WITH little of note happening on the Brexit front in Brussels this week, I am in Scotland catching up with people and seeing what is happening. I was privileged to be in the gallery at Holyrood on Tuesday to watch the EU debate. It was a set-piece occasion and pretty much everybody rose to it. It was historic because it was the first-ever joint motion presented in the name of almost all the parties in our national Parliament and also the National Assembly for Wales, the Senedd. Scotland’s SNP government and the Welsh Labour government have been working hand in glove on Brexit since the stramash was visited upon us, and it is testament to our outstanding Scotland in Europe Minister Michael Russell that we have such a strong joint position.
First published in The National, 7 March 2019
It was a genuinely illuminating debate. It really did give a good indication of where all the parties are. Or indeed where they’re not, but I’ll come to that.
The chamber was full, of course, and the debate was started off by our First Minister with a typically intellectually robust speech. Next up was Tory acting leader Jackson Carlaw, with a speech I can only describe as curious. I remember doing a public meeting during the EU referendum campaign with him, at Glasgow University I think, where we were on the same side. He believes Scotland’s interests are best served in the UK and in the EU and he was very convincing. He was less so on Tuesday, with a speech so full of straw men it was a fire hazard.
The Tories stuck to a few points and did not waver from them. I was struck how many used the words: “I voted Remain but … ”
And on some levels I feel for them. They know that Brexit is damaging and against the clearly expressed wishes of the Scottish electorate, but because the UK voted Leave they need to thole it as they think the UK is more important than the EU. To a point I respect that. To a point. But the Scottish Tory MSPs, and their Scottish Tory MP colleagues, could have had immense power over Brexit’s direction.
Look at the influence the DUP has had over a weak Prime Minister. If the Scottish Tories had been a bit more Scottish and a bit less Tory they could, genuinely, have set the tone at Westminster. But they didn’t. They chose, consciously, to play the role of human shield rather than critical friend. Underling rather than equal.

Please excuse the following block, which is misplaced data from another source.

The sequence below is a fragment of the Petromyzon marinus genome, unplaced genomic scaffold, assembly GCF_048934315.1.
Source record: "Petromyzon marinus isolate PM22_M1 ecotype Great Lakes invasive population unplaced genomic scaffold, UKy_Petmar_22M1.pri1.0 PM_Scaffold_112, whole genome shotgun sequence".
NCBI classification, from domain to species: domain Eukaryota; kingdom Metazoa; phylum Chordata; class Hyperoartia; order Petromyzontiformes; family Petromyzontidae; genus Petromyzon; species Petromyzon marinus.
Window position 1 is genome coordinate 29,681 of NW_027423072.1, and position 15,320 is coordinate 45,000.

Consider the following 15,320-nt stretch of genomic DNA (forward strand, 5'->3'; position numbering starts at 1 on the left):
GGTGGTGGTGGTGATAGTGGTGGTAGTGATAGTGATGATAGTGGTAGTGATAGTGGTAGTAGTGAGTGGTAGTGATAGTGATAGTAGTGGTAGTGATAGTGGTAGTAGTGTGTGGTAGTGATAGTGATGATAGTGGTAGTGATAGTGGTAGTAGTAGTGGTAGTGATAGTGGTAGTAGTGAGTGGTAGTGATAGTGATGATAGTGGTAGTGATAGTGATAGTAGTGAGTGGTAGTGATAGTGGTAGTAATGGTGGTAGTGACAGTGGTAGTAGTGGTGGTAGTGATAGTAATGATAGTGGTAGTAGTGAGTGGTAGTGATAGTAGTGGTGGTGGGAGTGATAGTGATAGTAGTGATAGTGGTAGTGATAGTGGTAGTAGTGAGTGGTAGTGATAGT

So there was only so much they could say. The speeches were all about diversion and displacement, trying to create a parallel universe which I’m pretty sure not a one of them (other than possibly Murdo Fraser) believes is reality.
They know that the Scottish Government deplores Brexit and wants to remain in the EU, but nonetheless has put forward umpteen potential compromises, on the single market, customs union, a differentiated solution for Scotland, a second referendum. These are all big compromises for us given our policy and Scotland’s vote, but made, nonetheless, to try in good faith to help a UK administration that doesn’t seem keen on helping itself. All rejected, ignored, belittled.
Yet the Tories on Tuesday tried to present this as the SNP shifting positions and as seeking grievance and using Brexit as a pretext for an independence referendum.
I’ll confess I take personal offence at this. I’ve sat through the countless meetings where we’ve had to bite on hard reality – we’re not independent and we can’t wish Brexit away – and thrash out compromises about how we could salvage the naximum possible. I’ve written extensively in Scottish and other European media about how Brexit is absolutely not about independence. All ignored by a group of people so desperate to deflect attention from their own disaster that they’ll try anything to distract folk. And the tragedy for them is I’m not sure it is working.
Here was the entire Parliament united, against them, and instead of seeking compromise they doubled down on the base. They’re barely speaking for 20% of the Scottish population, and alienating the rest.
They also tried to claim that the Leave vote in Scotland has been ignored. Again, flatly untrue. There are to be sure folk who voted Leave, I’ve done more to reach out to them than most, and even they are massively changing their mind now that circumstances have changed and all the airy promises the Leave campaign made have been shown up as hopelessly reckless if not outright lies. I noted not a single Tory mentioned the now entirely debunked “Sea of Opportunity” nonsense – cracking slogan, nonsense policy.
And then on to Richard Leonard for Scottish Labour. It was genuinely, the best speech I’ve seen him make, though to be sure I’ve not seen many. He was passionate, committed, grown-up and consensual. It probably helped that his Welsh Labour colleagues were signed up down in Cardiff, but here’s the Scotland I want to see. Of course there are disagreements, but sometimes we also need to put the badges to one side and focus on what unites us. That Scottish Labour have signed up to a common position with the SNP is a major achievement, brave, and good on them for it.
There were a number of great contributions. I’m biased but the SNP and Greens were all outstanding. The Labour speeches were good on content, and the Liberals were onside as well. It was a good day for Scotland’s democracy.
There’s a place for knockabout and drama, but I think in these days we’re living, where at Westminster we’ve seen the death of shame and the death of reason, folk want to know that their politicians are at their posts and working hard. The MSPs rose to it. The coming weeks are going to be tough but I came out of the Holyrood debate a lot more hopeful for Scotland’s future than when I went in.